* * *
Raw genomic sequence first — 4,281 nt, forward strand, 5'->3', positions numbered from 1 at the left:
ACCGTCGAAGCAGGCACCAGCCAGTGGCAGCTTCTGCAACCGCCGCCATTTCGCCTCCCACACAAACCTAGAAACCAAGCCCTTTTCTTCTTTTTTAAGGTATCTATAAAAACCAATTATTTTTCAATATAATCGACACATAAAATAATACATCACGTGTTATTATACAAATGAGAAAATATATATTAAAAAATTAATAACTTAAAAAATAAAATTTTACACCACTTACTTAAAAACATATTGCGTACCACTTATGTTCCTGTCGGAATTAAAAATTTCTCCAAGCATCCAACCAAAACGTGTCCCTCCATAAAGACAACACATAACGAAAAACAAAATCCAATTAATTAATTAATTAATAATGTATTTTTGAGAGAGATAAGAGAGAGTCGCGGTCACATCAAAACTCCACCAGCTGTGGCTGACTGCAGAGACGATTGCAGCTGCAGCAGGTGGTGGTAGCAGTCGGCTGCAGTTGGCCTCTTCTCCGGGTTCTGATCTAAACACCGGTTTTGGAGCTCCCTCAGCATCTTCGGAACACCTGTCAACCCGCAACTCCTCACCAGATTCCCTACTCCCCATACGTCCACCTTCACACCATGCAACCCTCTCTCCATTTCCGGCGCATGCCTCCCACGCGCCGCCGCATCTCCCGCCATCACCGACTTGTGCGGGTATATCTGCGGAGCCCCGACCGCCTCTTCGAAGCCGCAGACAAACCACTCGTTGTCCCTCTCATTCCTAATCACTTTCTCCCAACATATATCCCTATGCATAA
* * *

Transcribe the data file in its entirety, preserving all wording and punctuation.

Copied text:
Raw genomic sequence first — 4,281 nt, forward strand, 5'->3', positions numbered from 1 at the left:
ACCGTCGAAGCAGGCACCAGCCAGTGGCAGCTTCTGCAACCGCCGCCATTTCGCCTCCCACACAAACCTAGAAACCAAGCCCTTTTCTTCTTTTTTAAGGTATCTATAAAAACCAATTATTTTTCAATATAATCGACACATAAAATAATACATCACGTGTTATTATACAAATGAGAAAATATATATTAAAAAATTAATAACTTAAAAAATAAAATTTTACACCACTTACTTAAAAACATATTGCGTACCACTTATGTTCCTGTCGGAATTAAAAATTTCTCCAAGCATCCAACCAAAACGTGTCCCTCCATAAAGACAACACATAACGAAAAACAAAATCCAATTAATTAATTAATTAATAATGTATTTTTGAGAGAGATAAGAGAGAGTCGCGGTCACATCAAAACTCCACCAGCTGTGGCTGACTGCAGAGACGATTGCAGCTGCAGCAGGTGGTGGTAGCAGTCGGCTGCAGTTGGCCTCTTCTCCGGGTTCTGATCTAAACACCGGTTTTGGAGCTCCCTCAGCATCTTCGGAACACCTGTCAACCCGCAACTCCTCACCAGATTCCCTACTCCCCATACGTCCACCTTCACACCATGCAACCCTCTCTCCATTTCCGGCGCATGCCTCCCACGCGCCGCCGCATCTCCCGCCATCACCGACTTGTGCGGGTATATCTGCGGAGCCCCGACCGCCTCTTCGAAGCCGCAGACAAACCACTCGTTGTCCCTCTCATTCCTAATCACTTTCTCCCAACATATATCCCTATGCATAA